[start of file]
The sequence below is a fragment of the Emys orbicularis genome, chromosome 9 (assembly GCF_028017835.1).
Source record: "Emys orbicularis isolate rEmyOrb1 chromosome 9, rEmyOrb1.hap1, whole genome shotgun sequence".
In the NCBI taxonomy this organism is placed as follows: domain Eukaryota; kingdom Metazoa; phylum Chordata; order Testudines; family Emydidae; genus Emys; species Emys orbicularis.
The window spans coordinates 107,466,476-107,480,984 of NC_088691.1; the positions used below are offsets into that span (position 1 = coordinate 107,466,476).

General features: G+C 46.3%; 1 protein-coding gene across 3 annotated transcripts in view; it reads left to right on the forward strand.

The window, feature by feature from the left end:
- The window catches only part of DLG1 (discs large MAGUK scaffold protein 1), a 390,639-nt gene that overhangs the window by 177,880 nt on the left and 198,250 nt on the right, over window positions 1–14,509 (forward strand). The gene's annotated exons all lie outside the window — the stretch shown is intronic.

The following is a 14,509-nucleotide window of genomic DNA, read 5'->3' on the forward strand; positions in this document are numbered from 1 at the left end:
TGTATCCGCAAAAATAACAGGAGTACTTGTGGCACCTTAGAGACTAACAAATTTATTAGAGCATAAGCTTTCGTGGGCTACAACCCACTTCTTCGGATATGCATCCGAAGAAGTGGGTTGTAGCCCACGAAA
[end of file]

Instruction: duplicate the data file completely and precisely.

The sequence below is a fragment of the Emys orbicularis genome, chromosome 9 (assembly GCF_028017835.1).
Source record: "Emys orbicularis isolate rEmyOrb1 chromosome 9, rEmyOrb1.hap1, whole genome shotgun sequence".
In the NCBI taxonomy this organism is placed as follows: domain Eukaryota; kingdom Metazoa; phylum Chordata; order Testudines; family Emydidae; genus Emys; species Emys orbicularis.
The window spans coordinates 107,466,476-107,480,984 of NC_088691.1; the positions used below are offsets into that span (position 1 = coordinate 107,466,476).

General features: G+C 46.3%; 1 protein-coding gene across 3 annotated transcripts in view; it reads left to right on the forward strand.

The window, feature by feature from the left end:
- The window catches only part of DLG1 (discs large MAGUK scaffold protein 1), a 390,639-nt gene that overhangs the window by 177,880 nt on the left and 198,250 nt on the right, over window positions 1–14,509 (forward strand). The gene's annotated exons all lie outside the window — the stretch shown is intronic.

The following is a 14,509-nucleotide window of genomic DNA, read 5'->3' on the forward strand; positions in this document are numbered from 1 at the left end:
TGTATCCGCAAAAATAACAGGAGTACTTGTGGCACCTTAGAGACTAACAAATTTATTAGAGCATAAGCTTTCGTGGGCTACAACCCACTTCTTCGGATATGCATCCGAAGAAGTGGGTTGTAGCCCACGAAA